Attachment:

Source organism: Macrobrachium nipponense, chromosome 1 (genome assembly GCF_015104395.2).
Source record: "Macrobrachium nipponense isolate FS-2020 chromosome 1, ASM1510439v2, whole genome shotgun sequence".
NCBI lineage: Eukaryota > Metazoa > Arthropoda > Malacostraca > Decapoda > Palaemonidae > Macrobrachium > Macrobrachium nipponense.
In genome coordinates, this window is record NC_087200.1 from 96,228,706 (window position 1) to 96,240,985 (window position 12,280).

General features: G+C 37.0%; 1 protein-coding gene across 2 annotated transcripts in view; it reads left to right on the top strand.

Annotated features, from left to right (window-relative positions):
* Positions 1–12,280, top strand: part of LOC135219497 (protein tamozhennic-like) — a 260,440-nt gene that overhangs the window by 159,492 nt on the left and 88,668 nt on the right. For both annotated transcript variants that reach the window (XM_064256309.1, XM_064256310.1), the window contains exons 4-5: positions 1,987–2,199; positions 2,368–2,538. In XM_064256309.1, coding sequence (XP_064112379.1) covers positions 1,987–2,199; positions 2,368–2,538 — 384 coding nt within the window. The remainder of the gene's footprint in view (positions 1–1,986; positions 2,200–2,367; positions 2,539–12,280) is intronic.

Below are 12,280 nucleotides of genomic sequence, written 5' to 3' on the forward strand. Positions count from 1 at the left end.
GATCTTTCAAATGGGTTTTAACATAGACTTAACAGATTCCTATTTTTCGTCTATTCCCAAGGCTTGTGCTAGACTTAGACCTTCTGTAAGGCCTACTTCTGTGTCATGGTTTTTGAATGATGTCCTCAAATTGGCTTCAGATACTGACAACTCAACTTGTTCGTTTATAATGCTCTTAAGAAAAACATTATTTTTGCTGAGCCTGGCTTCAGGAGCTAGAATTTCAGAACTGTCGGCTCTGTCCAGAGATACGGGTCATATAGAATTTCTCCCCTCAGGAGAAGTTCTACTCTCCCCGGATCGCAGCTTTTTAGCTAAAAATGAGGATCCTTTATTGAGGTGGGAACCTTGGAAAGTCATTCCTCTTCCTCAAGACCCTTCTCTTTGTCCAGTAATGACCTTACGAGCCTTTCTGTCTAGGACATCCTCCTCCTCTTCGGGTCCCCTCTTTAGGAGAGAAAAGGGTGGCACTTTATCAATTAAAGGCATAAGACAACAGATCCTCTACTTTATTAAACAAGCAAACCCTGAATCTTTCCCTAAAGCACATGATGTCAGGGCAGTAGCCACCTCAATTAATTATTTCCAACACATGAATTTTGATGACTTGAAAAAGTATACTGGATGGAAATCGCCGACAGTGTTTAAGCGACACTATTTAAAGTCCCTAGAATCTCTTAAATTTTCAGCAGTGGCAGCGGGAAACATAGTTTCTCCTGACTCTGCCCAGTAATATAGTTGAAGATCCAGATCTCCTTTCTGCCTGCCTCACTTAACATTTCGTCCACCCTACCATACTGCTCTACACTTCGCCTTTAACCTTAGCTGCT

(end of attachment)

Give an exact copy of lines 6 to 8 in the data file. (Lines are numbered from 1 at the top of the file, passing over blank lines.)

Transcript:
Annotated features, from left to right (window-relative positions):
* Positions 1–12,280, top strand: part of LOC135219497 (protein tamozhennic-like) — a 260,440-nt gene that overhangs the window by 159,492 nt on the left and 88,668 nt on the right. For both annotated transcript variants that reach the window (XM_064256309.1, XM_064256310.1), the window contains exons 4-5: positions 1,987–2,199; positions 2,368–2,538. In XM_064256309.1, coding sequence (XP_064112379.1) covers positions 1,987–2,199; positions 2,368–2,538 — 384 coding nt within the window. The remainder of the gene's footprint in view (positions 1–1,986; positions 2,200–2,367; positions 2,539–12,280) is intronic.

Below are 12,280 nucleotides of genomic sequence, written 5' to 3' on the forward strand. Positions count from 1 at the left end.